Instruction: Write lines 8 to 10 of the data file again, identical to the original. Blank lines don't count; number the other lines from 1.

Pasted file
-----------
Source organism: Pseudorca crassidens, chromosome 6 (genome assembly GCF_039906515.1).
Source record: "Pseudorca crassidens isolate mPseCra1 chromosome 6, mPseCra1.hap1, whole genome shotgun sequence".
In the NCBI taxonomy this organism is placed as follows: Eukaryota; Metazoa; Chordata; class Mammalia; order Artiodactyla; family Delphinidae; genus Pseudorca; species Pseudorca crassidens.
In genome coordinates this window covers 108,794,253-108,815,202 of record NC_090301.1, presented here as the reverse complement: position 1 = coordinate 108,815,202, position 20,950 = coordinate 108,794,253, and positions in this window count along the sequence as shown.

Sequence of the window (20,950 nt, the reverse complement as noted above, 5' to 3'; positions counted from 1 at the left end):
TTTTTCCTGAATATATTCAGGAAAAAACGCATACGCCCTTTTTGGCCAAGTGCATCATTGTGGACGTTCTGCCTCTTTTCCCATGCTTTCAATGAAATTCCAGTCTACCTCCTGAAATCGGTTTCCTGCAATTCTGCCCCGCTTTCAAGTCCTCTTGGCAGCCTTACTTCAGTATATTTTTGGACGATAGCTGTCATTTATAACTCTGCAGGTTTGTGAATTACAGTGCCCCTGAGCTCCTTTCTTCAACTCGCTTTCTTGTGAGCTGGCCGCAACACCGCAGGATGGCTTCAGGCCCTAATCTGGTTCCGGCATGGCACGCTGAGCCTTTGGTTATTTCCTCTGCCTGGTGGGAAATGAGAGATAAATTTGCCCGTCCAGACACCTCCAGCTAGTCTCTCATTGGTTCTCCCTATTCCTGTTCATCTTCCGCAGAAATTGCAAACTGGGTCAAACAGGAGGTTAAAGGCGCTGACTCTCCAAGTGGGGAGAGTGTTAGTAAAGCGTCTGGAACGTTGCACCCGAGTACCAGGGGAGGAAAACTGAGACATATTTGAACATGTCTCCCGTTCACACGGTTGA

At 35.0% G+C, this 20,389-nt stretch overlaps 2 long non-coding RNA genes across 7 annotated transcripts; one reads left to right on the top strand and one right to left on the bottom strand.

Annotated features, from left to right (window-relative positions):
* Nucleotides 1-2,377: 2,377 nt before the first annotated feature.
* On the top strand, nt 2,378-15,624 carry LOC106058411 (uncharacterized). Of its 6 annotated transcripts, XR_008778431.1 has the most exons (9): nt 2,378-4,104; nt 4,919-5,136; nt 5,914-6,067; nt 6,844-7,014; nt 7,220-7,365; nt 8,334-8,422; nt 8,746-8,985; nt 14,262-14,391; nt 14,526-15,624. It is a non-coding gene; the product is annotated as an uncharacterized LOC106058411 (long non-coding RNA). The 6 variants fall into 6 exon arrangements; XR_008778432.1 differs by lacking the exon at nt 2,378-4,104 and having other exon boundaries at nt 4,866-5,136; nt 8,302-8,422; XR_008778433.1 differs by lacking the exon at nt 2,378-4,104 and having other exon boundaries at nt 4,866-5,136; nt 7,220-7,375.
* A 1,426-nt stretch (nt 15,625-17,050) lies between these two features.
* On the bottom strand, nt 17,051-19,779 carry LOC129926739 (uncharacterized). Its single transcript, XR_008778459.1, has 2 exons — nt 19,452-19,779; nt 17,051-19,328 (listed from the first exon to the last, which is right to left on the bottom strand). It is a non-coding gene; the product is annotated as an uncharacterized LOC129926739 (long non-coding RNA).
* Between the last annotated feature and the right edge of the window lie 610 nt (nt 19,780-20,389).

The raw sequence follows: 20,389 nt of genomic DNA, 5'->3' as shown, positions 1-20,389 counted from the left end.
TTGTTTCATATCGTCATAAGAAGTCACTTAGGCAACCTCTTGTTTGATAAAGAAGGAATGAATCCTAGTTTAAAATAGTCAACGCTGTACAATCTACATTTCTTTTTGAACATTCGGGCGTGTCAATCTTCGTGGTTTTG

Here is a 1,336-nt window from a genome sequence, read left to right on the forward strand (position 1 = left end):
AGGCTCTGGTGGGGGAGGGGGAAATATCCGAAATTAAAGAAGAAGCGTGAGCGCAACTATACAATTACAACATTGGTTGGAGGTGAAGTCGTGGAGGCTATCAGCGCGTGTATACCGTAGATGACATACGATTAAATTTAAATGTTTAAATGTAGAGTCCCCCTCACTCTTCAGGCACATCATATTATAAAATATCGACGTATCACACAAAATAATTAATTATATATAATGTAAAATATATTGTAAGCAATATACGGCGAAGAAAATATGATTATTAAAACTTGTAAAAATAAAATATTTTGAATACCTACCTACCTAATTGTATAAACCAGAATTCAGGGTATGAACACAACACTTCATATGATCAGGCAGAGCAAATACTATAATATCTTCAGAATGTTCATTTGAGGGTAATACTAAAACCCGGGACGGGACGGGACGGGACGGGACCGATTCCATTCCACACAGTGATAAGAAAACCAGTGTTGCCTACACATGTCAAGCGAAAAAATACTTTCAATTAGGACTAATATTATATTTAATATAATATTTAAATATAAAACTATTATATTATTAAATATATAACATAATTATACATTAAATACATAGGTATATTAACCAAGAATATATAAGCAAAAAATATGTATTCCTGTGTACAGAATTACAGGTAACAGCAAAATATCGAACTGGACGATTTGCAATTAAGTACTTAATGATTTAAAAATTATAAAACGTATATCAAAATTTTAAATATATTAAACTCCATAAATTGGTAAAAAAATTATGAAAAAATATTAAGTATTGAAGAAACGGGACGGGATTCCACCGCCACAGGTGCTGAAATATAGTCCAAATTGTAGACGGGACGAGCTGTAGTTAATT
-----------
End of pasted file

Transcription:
Annotated features, from left to right (window-relative positions):
* Nucleotides 1-2,377: 2,377 nt before the first annotated feature.
* On the top strand, nt 2,378-15,624 carry LOC106058411 (uncharacterized). Of its 6 annotated transcripts, XR_008778431.1 has the most exons (9): nt 2,378-4,104; nt 4,919-5,136; nt 5,914-6,067; nt 6,844-7,014; nt 7,220-7,365; nt 8,334-8,422; nt 8,746-8,985; nt 14,262-14,391; nt 14,526-15,624. It is a non-coding gene; the product is annotated as an uncharacterized LOC106058411 (long non-coding RNA). The 6 variants fall into 6 exon arrangements; XR_008778432.1 differs by lacking the exon at nt 2,378-4,104 and having other exon boundaries at nt 4,866-5,136; nt 8,302-8,422; XR_008778433.1 differs by lacking the exon at nt 2,378-4,104 and having other exon boundaries at nt 4,866-5,136; nt 7,220-7,375.